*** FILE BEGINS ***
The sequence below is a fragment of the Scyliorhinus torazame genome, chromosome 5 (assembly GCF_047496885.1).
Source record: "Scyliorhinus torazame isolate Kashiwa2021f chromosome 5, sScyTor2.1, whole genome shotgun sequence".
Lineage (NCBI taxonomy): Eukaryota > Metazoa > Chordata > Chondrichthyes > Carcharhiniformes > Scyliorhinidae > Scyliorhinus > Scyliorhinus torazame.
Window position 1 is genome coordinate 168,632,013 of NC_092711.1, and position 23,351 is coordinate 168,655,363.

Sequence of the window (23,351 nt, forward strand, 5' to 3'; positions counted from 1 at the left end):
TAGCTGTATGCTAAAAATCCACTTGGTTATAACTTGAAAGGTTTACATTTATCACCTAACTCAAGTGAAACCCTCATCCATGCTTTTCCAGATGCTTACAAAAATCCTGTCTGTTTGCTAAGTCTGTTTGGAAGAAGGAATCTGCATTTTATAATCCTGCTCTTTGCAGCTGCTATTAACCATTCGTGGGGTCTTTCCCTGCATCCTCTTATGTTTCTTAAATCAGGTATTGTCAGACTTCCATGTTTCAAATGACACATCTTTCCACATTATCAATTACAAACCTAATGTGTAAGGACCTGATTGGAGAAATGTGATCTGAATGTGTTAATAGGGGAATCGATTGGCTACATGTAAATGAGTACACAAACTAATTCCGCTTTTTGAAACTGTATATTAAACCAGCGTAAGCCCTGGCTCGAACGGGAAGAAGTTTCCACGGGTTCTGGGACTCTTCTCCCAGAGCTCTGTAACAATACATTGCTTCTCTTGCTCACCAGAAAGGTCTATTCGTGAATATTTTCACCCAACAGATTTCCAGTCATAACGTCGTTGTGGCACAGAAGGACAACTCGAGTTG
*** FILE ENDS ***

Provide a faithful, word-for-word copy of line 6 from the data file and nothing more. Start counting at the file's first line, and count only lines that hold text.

TAGCTGTATGCTAAAAATCCACTTGGTTATAACTTGAAAGGTTTACATTTATCACCTAACTCAAGTGAAACCCTCATCCATGCTTTTCCAGATGCTTACAAAAATCCTGTCTGTTTGCTAAGTCTGTTTGGAAGAAGGAATCTGCATTTTATAATCCTGCTCTTTGCAGCTGCTATTAACCATTCGTGGGGTCTTTCCCTGCATCCTCTTATGTTTCTTAAATCAGGTATTGTCAGACTTCCATGTTTCAAATGACACATCTTTCCACATTATCAATTACAAACCTAATGTGTAAGGACCTGATTGGAGAAATGTGATCTGAATGTGTTAATAGGGGAATCGATTGGCTACATGTAAATGAGTACACAAACTAATTCCGCTTTTTGAAACTGTATATTAAACCAGCGTAAGCCCTGGCTCGAACGGGAAGAAGTTTCCACGGGTTCTGGGACTCTTCTCCCAGAGCTCTGTAACAATACATTGCTTCTCTTGCTCACCAGAAAGGTCTATTCGTGAATATTTTCACCCAACAGATTTCCAGTCATAACGTCGTTGTGGCACAGAAGGACAACTCGAGTTG